Student visas from Muslim countries increased to 127,000 last year

Student visas from Muslim countries increased to 127,000 last year

Roughly 14 percent of all annual student visas now come from Muslim countries, a higher proportion than immigrant visas relative to the total immigrant population. As a result, Arabic has become the fastest growing language on U.S. college campuses. 

Conservative Review reports,

By far, the largest number of visas come from Saudi Arabia (remember 9/11?), topping out at 53,919 for the last academic year.  As we noted last year, the Saudi government has unlimited funds to pay for their international students, and with no caps on F1 visas, they could theoretically send hundreds of thousands of students here every year.

Iran has sent us over 10,000 foreign students as well.  What could go wrong?

Oh, and with Mohammad Youssef Adbulazeer on everyone’s mind, it’s important to note that we’ve admitted 7,288 foreign students from Kuwait for that same academic year.

The rapid increase in Muslim foreign students should also raise concerns in the context of the growing push to bring in more “high skilled” STEM students and workers.  Liberals often blame Jihad on poverty and lack of a promising future for Muslim youth, but the reality is that many of these young Jihadis are smart and affluent with promising careers.  Just look at the lifestyle of the Chattanooga Jihadi and the fact that he held a degree in electrical engineering.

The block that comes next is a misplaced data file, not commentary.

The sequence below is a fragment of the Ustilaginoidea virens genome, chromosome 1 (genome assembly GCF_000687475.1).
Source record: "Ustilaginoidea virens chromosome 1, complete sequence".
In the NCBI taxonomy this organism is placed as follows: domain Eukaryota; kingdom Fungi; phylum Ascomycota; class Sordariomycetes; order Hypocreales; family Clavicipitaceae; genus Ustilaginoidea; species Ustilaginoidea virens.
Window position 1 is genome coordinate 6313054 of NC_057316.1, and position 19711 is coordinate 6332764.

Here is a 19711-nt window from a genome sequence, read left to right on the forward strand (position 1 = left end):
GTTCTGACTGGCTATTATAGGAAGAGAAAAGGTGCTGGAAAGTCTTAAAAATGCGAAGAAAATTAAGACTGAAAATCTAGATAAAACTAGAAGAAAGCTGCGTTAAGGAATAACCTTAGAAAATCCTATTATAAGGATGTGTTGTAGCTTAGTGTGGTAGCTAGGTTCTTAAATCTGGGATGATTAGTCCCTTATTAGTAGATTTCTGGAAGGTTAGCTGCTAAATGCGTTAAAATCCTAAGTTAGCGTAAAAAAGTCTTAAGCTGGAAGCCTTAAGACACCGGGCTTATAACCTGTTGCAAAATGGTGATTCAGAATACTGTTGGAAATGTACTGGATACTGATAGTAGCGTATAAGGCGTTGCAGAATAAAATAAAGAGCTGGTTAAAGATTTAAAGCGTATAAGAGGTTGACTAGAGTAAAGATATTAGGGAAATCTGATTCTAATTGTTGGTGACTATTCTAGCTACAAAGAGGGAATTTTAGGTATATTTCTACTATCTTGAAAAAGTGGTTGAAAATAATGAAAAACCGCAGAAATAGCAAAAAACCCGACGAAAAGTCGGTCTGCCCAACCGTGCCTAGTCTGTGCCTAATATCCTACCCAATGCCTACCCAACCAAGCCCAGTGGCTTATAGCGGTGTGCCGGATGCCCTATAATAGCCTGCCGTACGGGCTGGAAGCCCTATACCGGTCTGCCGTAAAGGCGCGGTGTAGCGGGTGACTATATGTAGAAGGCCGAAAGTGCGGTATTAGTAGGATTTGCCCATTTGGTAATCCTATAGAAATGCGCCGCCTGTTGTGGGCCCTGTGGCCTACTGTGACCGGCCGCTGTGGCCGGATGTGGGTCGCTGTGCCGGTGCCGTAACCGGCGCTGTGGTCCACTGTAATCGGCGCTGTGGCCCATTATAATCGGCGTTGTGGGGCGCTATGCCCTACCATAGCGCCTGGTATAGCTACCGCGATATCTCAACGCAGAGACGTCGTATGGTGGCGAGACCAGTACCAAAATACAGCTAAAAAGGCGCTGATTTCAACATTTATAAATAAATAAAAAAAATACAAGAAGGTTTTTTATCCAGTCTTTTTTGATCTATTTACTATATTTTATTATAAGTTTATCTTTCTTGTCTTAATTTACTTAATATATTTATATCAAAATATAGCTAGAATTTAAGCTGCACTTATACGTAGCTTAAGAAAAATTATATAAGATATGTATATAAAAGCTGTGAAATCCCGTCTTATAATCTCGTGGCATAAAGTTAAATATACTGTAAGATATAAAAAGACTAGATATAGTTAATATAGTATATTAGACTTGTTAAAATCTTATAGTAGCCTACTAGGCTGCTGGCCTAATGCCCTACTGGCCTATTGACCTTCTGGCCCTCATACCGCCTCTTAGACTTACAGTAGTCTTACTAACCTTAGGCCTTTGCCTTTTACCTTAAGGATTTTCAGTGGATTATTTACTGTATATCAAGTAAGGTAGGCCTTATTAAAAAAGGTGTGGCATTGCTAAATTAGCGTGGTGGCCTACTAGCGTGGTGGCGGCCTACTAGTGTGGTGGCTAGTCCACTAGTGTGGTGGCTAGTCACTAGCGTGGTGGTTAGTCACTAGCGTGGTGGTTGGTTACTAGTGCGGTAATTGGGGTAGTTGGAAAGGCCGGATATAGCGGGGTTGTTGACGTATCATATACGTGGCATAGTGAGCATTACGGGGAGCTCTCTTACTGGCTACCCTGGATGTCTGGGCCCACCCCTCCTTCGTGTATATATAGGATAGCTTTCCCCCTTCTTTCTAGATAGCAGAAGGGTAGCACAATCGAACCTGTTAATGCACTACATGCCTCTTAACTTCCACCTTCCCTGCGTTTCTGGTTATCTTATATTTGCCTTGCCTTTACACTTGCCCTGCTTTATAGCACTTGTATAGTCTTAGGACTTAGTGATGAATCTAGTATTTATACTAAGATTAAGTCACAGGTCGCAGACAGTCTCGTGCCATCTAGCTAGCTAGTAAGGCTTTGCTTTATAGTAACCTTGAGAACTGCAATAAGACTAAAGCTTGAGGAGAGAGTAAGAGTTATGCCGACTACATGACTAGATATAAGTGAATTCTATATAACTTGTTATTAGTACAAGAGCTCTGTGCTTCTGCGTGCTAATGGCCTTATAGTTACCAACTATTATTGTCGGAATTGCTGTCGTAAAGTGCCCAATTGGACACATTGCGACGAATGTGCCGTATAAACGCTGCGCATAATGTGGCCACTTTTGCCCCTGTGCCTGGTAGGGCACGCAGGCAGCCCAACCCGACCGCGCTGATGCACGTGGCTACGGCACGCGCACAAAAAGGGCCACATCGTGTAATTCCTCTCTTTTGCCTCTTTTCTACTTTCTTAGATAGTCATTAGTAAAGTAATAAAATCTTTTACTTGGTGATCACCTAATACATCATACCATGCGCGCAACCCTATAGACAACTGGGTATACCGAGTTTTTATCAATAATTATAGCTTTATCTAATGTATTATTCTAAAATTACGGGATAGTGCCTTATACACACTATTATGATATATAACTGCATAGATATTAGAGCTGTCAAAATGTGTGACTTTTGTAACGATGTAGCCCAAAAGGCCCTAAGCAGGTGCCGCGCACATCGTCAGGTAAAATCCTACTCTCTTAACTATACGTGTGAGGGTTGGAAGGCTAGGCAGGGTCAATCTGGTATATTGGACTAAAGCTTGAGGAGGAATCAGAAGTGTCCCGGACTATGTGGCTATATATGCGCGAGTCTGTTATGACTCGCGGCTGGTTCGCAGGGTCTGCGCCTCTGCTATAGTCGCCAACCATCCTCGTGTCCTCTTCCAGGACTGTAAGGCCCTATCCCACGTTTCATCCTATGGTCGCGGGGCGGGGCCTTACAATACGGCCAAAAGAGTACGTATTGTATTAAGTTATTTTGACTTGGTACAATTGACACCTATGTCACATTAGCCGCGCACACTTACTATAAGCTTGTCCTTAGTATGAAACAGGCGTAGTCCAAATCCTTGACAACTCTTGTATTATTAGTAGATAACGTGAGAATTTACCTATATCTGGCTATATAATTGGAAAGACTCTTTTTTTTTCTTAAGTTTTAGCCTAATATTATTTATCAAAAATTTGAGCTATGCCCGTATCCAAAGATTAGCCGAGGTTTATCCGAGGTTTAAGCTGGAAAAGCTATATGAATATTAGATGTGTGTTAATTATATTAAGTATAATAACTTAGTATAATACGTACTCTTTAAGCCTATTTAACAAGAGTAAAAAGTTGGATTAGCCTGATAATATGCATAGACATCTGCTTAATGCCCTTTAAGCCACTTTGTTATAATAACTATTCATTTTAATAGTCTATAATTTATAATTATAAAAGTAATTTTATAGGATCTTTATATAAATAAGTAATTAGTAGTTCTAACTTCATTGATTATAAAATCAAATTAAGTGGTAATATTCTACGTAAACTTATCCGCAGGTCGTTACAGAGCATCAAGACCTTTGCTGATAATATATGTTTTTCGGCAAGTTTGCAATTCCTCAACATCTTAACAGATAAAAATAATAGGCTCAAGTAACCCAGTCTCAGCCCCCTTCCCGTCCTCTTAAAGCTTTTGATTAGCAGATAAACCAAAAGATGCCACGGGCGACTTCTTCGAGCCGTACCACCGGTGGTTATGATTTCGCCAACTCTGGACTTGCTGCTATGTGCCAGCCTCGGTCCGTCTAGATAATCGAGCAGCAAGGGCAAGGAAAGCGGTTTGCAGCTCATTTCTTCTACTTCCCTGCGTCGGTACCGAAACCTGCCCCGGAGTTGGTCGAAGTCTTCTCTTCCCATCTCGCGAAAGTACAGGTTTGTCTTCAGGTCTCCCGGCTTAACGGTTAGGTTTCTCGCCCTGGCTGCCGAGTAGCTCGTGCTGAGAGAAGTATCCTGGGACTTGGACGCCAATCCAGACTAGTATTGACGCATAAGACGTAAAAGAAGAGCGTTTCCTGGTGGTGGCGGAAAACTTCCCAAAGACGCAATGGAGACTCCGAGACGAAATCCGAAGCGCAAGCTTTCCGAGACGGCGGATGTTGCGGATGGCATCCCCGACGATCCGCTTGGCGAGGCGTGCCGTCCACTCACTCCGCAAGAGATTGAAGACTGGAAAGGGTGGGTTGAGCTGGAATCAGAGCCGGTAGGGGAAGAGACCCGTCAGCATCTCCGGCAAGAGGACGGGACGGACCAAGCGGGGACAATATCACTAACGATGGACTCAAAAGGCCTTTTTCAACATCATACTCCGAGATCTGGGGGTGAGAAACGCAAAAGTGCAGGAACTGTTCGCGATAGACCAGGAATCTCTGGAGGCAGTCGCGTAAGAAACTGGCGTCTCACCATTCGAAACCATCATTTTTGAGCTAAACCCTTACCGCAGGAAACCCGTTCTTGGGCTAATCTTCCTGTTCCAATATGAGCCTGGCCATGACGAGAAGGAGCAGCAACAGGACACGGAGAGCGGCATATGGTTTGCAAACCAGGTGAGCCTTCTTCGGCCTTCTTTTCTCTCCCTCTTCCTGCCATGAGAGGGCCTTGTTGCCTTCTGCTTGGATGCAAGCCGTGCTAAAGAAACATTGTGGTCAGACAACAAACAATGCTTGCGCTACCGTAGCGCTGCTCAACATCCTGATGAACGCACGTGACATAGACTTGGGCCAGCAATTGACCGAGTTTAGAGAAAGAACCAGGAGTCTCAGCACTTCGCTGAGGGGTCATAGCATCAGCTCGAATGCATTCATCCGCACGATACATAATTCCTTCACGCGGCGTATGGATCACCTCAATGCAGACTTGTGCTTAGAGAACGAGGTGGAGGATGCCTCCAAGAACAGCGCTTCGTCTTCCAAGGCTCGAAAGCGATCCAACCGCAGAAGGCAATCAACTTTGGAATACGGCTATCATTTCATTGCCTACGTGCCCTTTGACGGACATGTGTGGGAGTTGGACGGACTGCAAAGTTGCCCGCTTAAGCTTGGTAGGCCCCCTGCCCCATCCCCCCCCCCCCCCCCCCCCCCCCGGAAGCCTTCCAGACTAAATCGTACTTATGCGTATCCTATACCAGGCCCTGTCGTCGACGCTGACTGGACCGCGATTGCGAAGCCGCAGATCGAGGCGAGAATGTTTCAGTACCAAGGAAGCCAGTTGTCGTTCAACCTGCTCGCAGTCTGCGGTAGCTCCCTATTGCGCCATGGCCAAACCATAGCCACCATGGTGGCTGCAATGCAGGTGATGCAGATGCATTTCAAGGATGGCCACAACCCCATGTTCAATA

Seventy-nine percent of Iranian students and 42% of Saudi students were enrolled in STEM programs.

Considering the refusal of groups like the Council on American-Islamic Relations to denounce terrorism, there is a legitimate concern that we are legally importing future terrorists among the high numbers of students granted visas.
Rachel Alexander

Rachel Alexander

Rachel Alexander is the editor of Intellectual Conservative. She is a senior editor at The Stream, and is a regular contributor to Townhall, the Selous Foundation for Public Policy Research, and The Christian Post, and provides weekend news items for Right Wing News. She frequently appears on TV and news radio as a conservative commentator. She is a recovering attorney and former gun magazine editor. She previously served as a former Assistant Attorney General for the State of Arizona, corporate attorney for Go Daddy Software, and Special Assistant/Deputy County Attorney for the Maricopa County Attorney's Office. As co-president of the UW Political Science Honor Society, she obtained degrees in Political Science and History from the University of Washington, followed by a law degree from Boston College and the University of Arizona. She was ranked by Right Wing News as one of the 50 Best Conservative Columnists from 2011-2016.

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